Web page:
Keep in mind some of these may have tax added on based on where you live and which company I linked to (for instance, I live in Florida, so no tax if I get the HTD's from them as they are in Texas (if I was in Texas them there would be tax), the B&W's are only via BestBuy so there will be tax. That's why I accounted for it a bit at the start.

    If you need any help about optimally setting up your speakers and sub in terms of placement, let me know.
u/Armsc · 1 pointr/hometheater

Small space with a $320-350 budget? Here is what I would consider.

Package deal - Pioneer AVR and FS52 Floorstanders $310

  • You'll get a Pioneer AVR (meh but should do fine for a 2.0/2.1 setup) and two FS52 floorstanders at a great price. This setup should not need a sub until you get a bigger place because you don't want to piss the neighbors off. Add in the some speaker wire $10 and HDMI cables $9 (see below) and you're good. This should should better than any bose setup or just about any setup for this price. This really is a good deal.

    Separates - if you know you're going to expand later consider a better AVR but it costs more and you step down to books vs floorstanders.

    AVR - Denon S510BT $230

    Speakers - Pioneer BS22 and wire bundle $100

    Misc - Speaker stands $40 and HDMI cables $10

  • Skip the stands if you want but they will make a difference as you can get them wider than the TV stand and you can get them out from the wall a bit. Positioning really does help with the overall sound of a system.

  • The BS22 are fairly large books so putting them on a TV stand can be tricky. I went with them because of the better bass response over the Miccas Destruct0 mentioned. If you know you're going to get a sub in the future consider the Miccas as I like them better with a system as the highs are better than the Pioneers. They just don't reach as deep which is an important factor if not using a sub.
u/Hipp013 · 3 pointsr/BudgetAudiophile

College kid here, I'll try to help out.

It's generally recommended that you don't ever go for a HTIAB (home theater in a box) as they come with super shitty components and most often don't leave room to upgrade.

You'll get more flexibility and bang for your buck with bookshelves and a sub, but as you mentioned you only want a 2.0 for right now. If bass is really that important to you, I would actually recommend you get a pair of bookshelves now and invest in a sub later on. Towers are great but for a 2.0 setup you're going to want something smaller with better sound quality.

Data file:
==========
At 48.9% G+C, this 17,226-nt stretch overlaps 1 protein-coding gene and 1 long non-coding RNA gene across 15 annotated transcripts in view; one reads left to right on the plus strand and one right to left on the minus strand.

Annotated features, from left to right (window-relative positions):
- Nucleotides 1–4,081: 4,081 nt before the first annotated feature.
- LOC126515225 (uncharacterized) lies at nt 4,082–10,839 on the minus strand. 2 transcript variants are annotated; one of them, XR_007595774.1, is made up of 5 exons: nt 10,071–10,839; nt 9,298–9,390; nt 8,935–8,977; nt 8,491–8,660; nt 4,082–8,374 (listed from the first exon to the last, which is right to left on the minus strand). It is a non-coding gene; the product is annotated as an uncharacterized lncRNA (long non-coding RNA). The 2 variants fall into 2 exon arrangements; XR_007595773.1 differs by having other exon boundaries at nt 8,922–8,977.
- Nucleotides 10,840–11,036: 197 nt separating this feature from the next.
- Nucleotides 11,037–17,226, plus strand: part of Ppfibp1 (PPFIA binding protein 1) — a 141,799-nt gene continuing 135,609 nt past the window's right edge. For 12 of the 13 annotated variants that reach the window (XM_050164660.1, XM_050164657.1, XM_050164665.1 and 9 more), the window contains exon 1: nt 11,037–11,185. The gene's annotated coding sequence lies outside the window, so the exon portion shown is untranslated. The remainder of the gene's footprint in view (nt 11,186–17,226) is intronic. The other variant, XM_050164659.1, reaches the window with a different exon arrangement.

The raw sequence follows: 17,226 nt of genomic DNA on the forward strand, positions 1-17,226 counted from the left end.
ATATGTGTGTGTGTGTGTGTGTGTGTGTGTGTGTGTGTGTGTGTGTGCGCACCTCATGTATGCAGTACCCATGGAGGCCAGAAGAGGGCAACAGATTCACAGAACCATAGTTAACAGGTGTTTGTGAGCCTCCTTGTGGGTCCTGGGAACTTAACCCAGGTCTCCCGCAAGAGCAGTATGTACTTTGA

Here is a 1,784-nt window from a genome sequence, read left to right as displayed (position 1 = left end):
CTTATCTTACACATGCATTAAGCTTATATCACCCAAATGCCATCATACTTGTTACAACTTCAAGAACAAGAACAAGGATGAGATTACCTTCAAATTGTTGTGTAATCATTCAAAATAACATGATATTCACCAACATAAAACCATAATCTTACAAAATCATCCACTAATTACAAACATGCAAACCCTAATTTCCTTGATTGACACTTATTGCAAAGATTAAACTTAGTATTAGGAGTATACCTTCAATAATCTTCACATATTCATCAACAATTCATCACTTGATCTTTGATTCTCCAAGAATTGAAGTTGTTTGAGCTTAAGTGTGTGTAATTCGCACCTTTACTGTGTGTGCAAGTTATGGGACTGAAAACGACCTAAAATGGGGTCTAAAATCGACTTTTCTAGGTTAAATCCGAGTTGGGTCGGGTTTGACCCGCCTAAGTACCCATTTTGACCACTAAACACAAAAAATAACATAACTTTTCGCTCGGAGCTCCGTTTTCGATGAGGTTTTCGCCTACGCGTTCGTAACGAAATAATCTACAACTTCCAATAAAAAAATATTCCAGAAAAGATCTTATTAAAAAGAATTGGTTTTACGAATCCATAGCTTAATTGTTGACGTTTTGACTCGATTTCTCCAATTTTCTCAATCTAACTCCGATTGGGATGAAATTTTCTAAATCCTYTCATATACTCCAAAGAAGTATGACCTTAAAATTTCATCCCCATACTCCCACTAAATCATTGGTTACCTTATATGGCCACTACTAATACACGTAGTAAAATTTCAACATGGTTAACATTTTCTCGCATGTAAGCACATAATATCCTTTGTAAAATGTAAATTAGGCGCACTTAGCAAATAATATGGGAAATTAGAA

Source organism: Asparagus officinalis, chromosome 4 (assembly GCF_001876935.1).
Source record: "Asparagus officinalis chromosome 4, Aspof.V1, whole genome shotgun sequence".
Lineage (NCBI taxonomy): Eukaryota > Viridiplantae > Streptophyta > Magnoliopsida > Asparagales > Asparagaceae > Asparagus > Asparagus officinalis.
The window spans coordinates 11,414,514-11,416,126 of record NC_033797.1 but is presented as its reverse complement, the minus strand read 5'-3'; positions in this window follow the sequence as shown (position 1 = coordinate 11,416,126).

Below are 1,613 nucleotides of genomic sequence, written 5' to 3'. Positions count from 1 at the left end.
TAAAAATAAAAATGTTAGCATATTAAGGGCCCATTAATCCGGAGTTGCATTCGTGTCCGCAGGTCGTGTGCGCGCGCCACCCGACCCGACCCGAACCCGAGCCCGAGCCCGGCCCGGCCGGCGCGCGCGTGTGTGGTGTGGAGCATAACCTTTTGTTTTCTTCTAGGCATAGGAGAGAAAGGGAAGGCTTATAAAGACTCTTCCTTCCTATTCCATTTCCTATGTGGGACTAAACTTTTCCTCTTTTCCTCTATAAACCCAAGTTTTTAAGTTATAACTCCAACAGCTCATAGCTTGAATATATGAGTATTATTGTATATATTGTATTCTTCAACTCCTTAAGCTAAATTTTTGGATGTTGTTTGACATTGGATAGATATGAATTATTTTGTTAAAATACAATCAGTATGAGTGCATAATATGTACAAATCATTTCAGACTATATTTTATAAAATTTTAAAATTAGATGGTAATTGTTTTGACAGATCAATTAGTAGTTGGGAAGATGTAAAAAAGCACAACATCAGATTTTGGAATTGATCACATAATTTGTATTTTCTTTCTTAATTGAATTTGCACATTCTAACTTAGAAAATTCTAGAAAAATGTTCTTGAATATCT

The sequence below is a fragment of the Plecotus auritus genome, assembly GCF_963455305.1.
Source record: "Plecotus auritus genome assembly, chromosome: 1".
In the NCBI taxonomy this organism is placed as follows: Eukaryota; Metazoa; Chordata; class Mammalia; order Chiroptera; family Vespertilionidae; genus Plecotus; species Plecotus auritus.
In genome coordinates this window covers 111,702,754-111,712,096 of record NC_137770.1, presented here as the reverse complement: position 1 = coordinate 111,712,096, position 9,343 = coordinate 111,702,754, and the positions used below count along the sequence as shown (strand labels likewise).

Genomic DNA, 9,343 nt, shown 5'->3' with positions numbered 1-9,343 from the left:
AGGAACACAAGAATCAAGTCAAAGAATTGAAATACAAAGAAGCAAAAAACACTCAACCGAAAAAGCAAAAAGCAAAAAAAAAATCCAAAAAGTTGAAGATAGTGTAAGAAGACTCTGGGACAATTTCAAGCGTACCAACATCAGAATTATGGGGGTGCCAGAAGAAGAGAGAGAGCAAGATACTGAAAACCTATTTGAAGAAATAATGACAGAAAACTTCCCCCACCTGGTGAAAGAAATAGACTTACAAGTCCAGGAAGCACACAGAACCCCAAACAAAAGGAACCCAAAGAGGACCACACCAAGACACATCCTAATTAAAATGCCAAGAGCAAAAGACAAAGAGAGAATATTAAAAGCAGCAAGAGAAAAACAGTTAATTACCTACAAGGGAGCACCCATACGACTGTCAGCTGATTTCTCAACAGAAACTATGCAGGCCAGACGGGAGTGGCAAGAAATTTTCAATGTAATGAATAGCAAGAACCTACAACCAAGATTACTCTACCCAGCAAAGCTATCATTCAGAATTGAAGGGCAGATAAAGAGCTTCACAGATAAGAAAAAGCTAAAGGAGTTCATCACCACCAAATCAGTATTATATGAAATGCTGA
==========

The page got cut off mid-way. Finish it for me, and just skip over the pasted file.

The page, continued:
Bookshelves: used Polk Signature S15's

>Top listing is $165 for like new speakers; S15's run for $229/pair new.

This listing in particular says "Speakers only, nothing else is included" which is odd for them to mention because I don't think these speakers normally come with any accessories. Maybe he's talking about the manual which can easily be found online. But who needs manuals anyway?


Amp: SMSL SA-50

>Price fluctuates between $63 and $69. This listing is $63.

Puts out 50 wpc, will power pretty much any speaker you throw at it. I owned this myself and recommend it for a first setup. Just keep in mind you will have to upgrade to a surround receiver if you ever want to move past 2.1 in the future.



This puts you at $228 shipped. A bit above your absolute max of $200, but this is probably your best bet. You're also going to need to buy some speaker wire. It's only like $8.

So in total, this comes to $236 shipped. A bit above your budget, but it leaves you with some kickass bookshelves as well as the ability to add a sub in the future.

u/electrogravity · 1 pointr/audiophile

I'm rewriting my reply here to better fit your budget. Here are two possible configurations I would recommend from Ascend + Rythmik. I recommend these brands because I've gone through many speaker and subwoofer brands costing twice as much as these, which sound only half as good as Ascend and Rythmik.

2.1 Music Optimized System (but also great for home theater) - $2980:

  • Ascend Sierra 2-EX Speakers Pair: $1500
  • Generic Speaker Stand Pair: $50 - $100
  • Rythmik F12 Subwoofer: $1000
  • Denon AVR-S650H Receiver: $350
  • Fancy speaker wires: $30

    This music-optimized configuration will give you an incredible music experience, very near the pinnacle of what is even possible: This will get you 80-90% of the way to the music sound quality of a configurations costing 10x as much.

    It will also be excellent for home theater, and without question will put any sound bar (at any price) to shame. The only reason the alternate configuration below is better for home theater is: it will go louder (you can play at 'reference' levels, matching the SPL of a real movie theater), and it does surround sound.

    Note that I personally have the above configuration (minus this particular Denon model), and can attest that it is absolutely incredible. It sounds 80-90% as good as a system with Ascend's flagship tower speakers (which I also have) for half the price.

    7.1 Home Theater Optimized System (but also great for music) - $2986:

  • Ascend CMT-340SE Speakers Pair: $500
  • [Optional:] Ascend TP-24 Stand Pair (designed for CMT-340): $180
  • Ascend CMT-340SE Center Speaker: $300
  • Ascend HTM-200SE Speakers (Two Pairs): $600
  • Rythmik FVX15 Subwoofer: $1100
  • Denon AVR-S750H Receiver: $450
  • 100ft spool of 14 gauge speaker wire: $36

    This 7.1 surround configuration is optimized for home theater, but will still sound very satisfying for music in both stereo and surround modes. It should be able to reach "reference level" SPL (very loud) for movies in a medium room, and cover the entire audible frequency spectrum.

    There are many people who just have a stereo pair of CMT-240SE + a subwoofer, and rave about how much better they sound than speakers twice their cost.

    I would recommend going with the TP-24 stands to properly elevate the front LR speakers, since they were specifically designed for the CMT-340 mini-tower speakers (they look quite nice together), but it does bring the order over-budget to $3166. If your $3k limit is absolutely firm, I would recommend either (1) improvising your own stands, or (2) going for a 5.1 setup instead to save money (you can later buy more surrounds if you like).